The new business reality is that companies face a labour market where talented individuals have more job choices than ever before. This impacts on talent retention and goes on to deepens the problem, not ease it. Companies in industries (such as investment banking) or regions (such as eastern China) where © Olofsson & Company there is intense competition for people tend to bid up the price of talent—often far ahead of an individual’s capabilities.

As the shortage worsens, companies desperate to fill gaps quickly default to their standard recruiting sources, perpetuating a corrosive dynamic of external candidates overpromising and then job-hopping to follow the money, ultimately destroying company value. But there is another option that is more sustainable: building talent internally. This strategy confers an advantage on companies that need to change their mix of talent in response to a new business model or growth strategy or that need to adapt to shifts in their markets.

We are not suggesting that companies eliminate external recruiting, quite the opposite. In our experience, an internal/external sourcing ratio of between 60/40 and 70/30 is most effective in both
attracting and retaining people who value career development opportunities. Attracting different talent profiles, and the cognitive diversity that results, improves a company’s problem-solving and
innovating abilities. But building strong talent internally reduces the need to expand expensive and time-consuming recruiting processes and reinforces the company’s value proposition to employees and potential recruits.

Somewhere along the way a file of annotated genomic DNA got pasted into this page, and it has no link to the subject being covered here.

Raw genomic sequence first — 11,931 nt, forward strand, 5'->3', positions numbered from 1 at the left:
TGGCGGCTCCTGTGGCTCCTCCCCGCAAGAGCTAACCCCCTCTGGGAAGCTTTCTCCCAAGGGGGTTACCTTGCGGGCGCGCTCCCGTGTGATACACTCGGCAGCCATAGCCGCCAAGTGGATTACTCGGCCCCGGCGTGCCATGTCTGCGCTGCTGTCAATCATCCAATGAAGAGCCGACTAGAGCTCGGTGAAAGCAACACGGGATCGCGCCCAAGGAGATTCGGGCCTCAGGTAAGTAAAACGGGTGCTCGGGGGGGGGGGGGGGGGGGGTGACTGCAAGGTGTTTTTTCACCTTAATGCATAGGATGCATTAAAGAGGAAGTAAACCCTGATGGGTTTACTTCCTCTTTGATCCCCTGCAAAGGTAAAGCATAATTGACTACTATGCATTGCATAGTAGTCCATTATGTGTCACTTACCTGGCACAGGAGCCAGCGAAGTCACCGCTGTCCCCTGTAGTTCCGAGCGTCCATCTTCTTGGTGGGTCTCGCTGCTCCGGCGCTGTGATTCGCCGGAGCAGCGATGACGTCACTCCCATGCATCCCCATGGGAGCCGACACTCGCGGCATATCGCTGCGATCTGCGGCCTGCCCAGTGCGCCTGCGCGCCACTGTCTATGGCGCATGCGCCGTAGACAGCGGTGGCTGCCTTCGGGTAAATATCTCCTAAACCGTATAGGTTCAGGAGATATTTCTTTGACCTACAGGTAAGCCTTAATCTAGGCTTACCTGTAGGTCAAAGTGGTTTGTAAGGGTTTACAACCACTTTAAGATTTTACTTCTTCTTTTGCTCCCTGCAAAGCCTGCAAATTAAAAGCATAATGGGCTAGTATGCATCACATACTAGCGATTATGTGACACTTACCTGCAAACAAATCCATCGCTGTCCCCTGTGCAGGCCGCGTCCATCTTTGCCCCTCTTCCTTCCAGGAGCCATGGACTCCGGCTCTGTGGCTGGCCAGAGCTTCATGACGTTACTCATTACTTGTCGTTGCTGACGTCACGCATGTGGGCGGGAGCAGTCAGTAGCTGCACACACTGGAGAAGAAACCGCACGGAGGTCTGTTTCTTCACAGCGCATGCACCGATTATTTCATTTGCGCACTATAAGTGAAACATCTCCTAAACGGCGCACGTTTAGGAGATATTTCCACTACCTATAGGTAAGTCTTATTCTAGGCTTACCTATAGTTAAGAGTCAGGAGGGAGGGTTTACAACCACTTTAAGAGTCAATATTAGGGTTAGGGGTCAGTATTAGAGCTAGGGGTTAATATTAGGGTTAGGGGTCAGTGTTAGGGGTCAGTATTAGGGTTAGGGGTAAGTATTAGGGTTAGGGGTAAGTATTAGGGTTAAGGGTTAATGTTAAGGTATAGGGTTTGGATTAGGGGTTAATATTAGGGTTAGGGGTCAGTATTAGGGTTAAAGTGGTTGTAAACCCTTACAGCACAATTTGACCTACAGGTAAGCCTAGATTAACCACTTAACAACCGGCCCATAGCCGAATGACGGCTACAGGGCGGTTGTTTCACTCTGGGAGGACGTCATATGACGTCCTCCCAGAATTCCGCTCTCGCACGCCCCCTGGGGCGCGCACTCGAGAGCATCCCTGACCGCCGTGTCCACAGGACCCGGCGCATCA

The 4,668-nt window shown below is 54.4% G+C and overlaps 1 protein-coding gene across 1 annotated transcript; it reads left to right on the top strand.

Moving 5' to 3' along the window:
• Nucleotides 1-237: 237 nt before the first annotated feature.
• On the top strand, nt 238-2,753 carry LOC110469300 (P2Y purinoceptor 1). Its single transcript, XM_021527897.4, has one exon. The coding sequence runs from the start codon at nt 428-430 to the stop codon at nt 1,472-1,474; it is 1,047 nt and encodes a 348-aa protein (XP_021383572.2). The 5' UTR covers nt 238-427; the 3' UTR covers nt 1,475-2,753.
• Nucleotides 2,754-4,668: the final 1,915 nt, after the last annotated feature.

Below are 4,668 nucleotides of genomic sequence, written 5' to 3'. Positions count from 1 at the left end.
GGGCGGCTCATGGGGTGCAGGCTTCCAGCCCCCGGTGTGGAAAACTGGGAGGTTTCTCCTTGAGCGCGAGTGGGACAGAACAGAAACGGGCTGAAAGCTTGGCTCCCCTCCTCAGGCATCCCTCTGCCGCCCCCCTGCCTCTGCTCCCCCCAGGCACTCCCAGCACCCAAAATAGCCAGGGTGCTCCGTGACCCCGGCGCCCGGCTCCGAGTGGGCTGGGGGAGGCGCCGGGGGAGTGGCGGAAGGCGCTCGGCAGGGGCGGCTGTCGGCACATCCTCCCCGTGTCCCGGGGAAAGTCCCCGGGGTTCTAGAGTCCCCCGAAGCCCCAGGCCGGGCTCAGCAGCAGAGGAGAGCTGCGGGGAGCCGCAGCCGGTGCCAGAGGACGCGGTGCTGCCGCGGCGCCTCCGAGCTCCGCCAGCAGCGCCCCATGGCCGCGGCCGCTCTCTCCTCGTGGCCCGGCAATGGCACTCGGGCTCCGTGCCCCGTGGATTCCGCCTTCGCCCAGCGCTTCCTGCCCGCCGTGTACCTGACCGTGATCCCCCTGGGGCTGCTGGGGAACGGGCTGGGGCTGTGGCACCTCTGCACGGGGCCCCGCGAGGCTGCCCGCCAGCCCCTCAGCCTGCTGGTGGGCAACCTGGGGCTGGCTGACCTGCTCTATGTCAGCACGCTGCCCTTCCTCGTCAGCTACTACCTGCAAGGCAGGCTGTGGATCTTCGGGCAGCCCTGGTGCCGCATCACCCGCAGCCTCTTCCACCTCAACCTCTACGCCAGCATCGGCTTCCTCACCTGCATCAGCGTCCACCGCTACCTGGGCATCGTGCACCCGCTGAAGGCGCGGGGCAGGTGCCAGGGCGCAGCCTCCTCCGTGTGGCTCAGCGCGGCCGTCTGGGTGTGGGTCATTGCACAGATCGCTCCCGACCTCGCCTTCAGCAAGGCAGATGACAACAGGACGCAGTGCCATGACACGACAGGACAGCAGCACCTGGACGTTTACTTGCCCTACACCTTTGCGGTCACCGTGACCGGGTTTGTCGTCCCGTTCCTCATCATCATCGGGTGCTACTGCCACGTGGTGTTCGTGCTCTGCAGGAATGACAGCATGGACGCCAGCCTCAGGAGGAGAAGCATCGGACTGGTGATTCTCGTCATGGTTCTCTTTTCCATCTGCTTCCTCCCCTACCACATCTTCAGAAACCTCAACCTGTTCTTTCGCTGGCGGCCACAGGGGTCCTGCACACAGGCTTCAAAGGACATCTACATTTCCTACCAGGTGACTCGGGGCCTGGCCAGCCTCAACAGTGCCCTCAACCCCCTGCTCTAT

High-performing companies, as defined by revenue growth and profitability over three years, fill 60 percent of their top manager positions internally, compared with a mere 13 percent for low-performing companies. High performers realise the need to have a holistic talent strategy in place to leverage this most valuable of assets.

Most companies, though, lack a comprehensive talent strategy and devote insufficient time to talent management. In a recent survey of executives, more than half the respondents said they lack a dedicated talent-management unit. Respondents also said that their CEO and other senior executives spend less than nine days a year on activities related to talent management, far less than the 20 days per year we observed among best-practice companies.

The Urgency for Building Talent

Smart companies with an effective approach to talent management take an end-to-end view of talent and manage this dynamically. This approach is grounded in business strategy, treats human capital with the same rigour as a capital investment, and looks for opportunities throughout the entire tenure of the employee. Given time and resource constraints, companies may need to start by focusing on the one or two elements that address the areas of greatest need and will yield the highest return on investment. Done well, this approach can initiate a self-reinforcing cycle in which stronger performance in any one area feeds the talent-building process across the organisation.

Here at Olofsson & Company we urge business leaders to make a clear assessment of how the talent gap will affect their business in the coming years and begin bridging the gap by building the necessary talent pipeline, skills, capabilities, and infrastructure. This will help to buy time to create a sustainable talent advantage. Those companies that leave management of their most precious resource to chance may find that time, and their best talent, have run out.